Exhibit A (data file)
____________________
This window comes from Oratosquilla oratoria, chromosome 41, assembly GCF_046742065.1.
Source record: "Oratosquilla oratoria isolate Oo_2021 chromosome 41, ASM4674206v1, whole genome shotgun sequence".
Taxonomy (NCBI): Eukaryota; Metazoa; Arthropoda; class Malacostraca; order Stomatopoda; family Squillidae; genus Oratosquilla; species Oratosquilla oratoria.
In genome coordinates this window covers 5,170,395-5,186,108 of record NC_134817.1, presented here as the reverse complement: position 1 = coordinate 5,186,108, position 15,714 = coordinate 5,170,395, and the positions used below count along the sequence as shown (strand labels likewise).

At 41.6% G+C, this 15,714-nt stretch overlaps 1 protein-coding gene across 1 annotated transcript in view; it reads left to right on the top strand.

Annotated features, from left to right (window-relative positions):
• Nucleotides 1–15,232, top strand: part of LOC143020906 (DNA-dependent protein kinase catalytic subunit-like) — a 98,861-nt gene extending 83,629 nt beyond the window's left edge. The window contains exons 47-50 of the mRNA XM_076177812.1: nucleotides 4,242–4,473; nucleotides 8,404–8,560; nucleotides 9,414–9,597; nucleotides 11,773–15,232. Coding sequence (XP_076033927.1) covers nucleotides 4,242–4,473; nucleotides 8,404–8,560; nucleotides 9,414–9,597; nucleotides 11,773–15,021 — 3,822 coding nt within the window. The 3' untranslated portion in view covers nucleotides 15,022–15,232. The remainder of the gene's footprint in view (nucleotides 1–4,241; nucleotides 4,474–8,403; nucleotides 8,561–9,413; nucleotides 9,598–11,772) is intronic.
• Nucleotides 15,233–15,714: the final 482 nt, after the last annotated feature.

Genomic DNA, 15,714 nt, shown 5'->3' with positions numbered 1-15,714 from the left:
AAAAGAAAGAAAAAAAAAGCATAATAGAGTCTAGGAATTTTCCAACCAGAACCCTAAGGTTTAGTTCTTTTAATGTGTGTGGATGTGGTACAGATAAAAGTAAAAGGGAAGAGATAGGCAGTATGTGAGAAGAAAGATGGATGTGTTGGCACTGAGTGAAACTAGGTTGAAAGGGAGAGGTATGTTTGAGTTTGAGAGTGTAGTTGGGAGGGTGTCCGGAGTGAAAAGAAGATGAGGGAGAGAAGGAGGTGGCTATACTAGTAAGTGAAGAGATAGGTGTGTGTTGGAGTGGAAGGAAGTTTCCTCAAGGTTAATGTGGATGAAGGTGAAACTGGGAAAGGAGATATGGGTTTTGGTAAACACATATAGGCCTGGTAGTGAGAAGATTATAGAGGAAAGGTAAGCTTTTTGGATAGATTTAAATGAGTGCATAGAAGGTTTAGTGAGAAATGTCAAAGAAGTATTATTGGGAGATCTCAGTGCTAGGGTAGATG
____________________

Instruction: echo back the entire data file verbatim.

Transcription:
This window comes from Oratosquilla oratoria, chromosome 41, assembly GCF_046742065.1.
Source record: "Oratosquilla oratoria isolate Oo_2021 chromosome 41, ASM4674206v1, whole genome shotgun sequence".
Taxonomy (NCBI): Eukaryota; Metazoa; Arthropoda; class Malacostraca; order Stomatopoda; family Squillidae; genus Oratosquilla; species Oratosquilla oratoria.
In genome coordinates this window covers 5,170,395-5,186,108 of record NC_134817.1, presented here as the reverse complement: position 1 = coordinate 5,186,108, position 15,714 = coordinate 5,170,395, and the positions used below count along the sequence as shown (strand labels likewise).

At 41.6% G+C, this 15,714-nt stretch overlaps 1 protein-coding gene across 1 annotated transcript in view; it reads left to right on the top strand.

Annotated features, from left to right (window-relative positions):
• Nucleotides 1–15,232, top strand: part of LOC143020906 (DNA-dependent protein kinase catalytic subunit-like) — a 98,861-nt gene extending 83,629 nt beyond the window's left edge. The window contains exons 47-50 of the mRNA XM_076177812.1: nucleotides 4,242–4,473; nucleotides 8,404–8,560; nucleotides 9,414–9,597; nucleotides 11,773–15,232. Coding sequence (XP_076033927.1) covers nucleotides 4,242–4,473; nucleotides 8,404–8,560; nucleotides 9,414–9,597; nucleotides 11,773–15,021 — 3,822 coding nt within the window. The 3' untranslated portion in view covers nucleotides 15,022–15,232. The remainder of the gene's footprint in view (nucleotides 1–4,241; nucleotides 4,474–8,403; nucleotides 8,561–9,413; nucleotides 9,598–11,772) is intronic.
• Nucleotides 15,233–15,714: the final 482 nt, after the last annotated feature.

Genomic DNA, 15,714 nt, shown 5'->3' with positions numbered 1-15,714 from the left:
AAAAGAAAGAAAAAAAAAGCATAATAGAGTCTAGGAATTTTCCAACCAGAACCCTAAGGTTTAGTTCTTTTAATGTGTGTGGATGTGGTACAGATAAAAGTAAAAGGGAAGAGATAGGCAGTATGTGAGAAGAAAGATGGATGTGTTGGCACTGAGTGAAACTAGGTTGAAAGGGAGAGGTATGTTTGAGTTTGAGAGTGTAGTTGGGAGGGTGTCCGGAGTGAAAAGAAGATGAGGGAGAGAAGGAGGTGGCTATACTAGTAAGTGAAGAGATAGGTGTGTGTTGGAGTGGAAGGAAGTTTCCTCAAGGTTAATGTGGATGAAGGTGAAACTGGGAAAGGAGATATGGGTTTTGGTAAACACATATAGGCCTGGTAGTGAGAAGATTATAGAGGAAAGGTAAGCTTTTTGGATAGATTTAAATGAGTGCATAGAAGGTTTAGTGAGAAATGTCAAAGAAGTATTATTGGGAGATCTCAGTGCTAGGGTAGATG